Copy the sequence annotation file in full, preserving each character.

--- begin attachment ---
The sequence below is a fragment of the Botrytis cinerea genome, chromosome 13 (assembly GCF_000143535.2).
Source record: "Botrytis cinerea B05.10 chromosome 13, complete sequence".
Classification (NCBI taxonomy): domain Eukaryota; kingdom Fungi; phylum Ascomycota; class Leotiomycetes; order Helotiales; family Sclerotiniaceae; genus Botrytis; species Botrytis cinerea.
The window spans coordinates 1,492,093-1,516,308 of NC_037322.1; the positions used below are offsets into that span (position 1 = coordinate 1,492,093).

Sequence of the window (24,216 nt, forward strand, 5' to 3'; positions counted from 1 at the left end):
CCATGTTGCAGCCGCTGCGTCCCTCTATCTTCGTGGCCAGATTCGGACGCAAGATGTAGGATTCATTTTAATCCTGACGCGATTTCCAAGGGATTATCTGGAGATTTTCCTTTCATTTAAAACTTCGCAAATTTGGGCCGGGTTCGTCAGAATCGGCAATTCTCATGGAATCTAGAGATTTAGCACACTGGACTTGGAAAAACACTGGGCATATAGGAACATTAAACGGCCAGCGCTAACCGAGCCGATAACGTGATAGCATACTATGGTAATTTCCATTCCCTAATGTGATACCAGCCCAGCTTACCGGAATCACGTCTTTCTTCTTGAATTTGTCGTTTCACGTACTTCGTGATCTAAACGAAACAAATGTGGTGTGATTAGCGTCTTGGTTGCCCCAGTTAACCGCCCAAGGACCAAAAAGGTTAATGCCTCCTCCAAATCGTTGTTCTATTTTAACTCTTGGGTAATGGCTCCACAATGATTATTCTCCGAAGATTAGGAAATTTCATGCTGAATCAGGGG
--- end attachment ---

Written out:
The sequence below is a fragment of the Botrytis cinerea genome, chromosome 13 (assembly GCF_000143535.2).
Source record: "Botrytis cinerea B05.10 chromosome 13, complete sequence".
Classification (NCBI taxonomy): domain Eukaryota; kingdom Fungi; phylum Ascomycota; class Leotiomycetes; order Helotiales; family Sclerotiniaceae; genus Botrytis; species Botrytis cinerea.
The window spans coordinates 1,492,093-1,516,308 of NC_037322.1; the positions used below are offsets into that span (position 1 = coordinate 1,492,093).

Sequence of the window (24,216 nt, forward strand, 5' to 3'; positions counted from 1 at the left end):
CCATGTTGCAGCCGCTGCGTCCCTCTATCTTCGTGGCCAGATTCGGACGCAAGATGTAGGATTCATTTTAATCCTGACGCGATTTCCAAGGGATTATCTGGAGATTTTCCTTTCATTTAAAACTTCGCAAATTTGGGCCGGGTTCGTCAGAATCGGCAATTCTCATGGAATCTAGAGATTTAGCACACTGGACTTGGAAAAACACTGGGCATATAGGAACATTAAACGGCCAGCGCTAACCGAGCCGATAACGTGATAGCATACTATGGTAATTTCCATTCCCTAATGTGATACCAGCCCAGCTTACCGGAATCACGTCTTTCTTCTTGAATTTGTCGTTTCACGTACTTCGTGATCTAAACGAAACAAATGTGGTGTGATTAGCGTCTTGGTTGCCCCAGTTAACCGCCCAAGGACCAAAAAGGTTAATGCCTCCTCCAAATCGTTGTTCTATTTTAACTCTTGGGTAATGGCTCCACAATGATTATTCTCCGAAGATTAGGAAATTTCATGCTGAATCAGGGG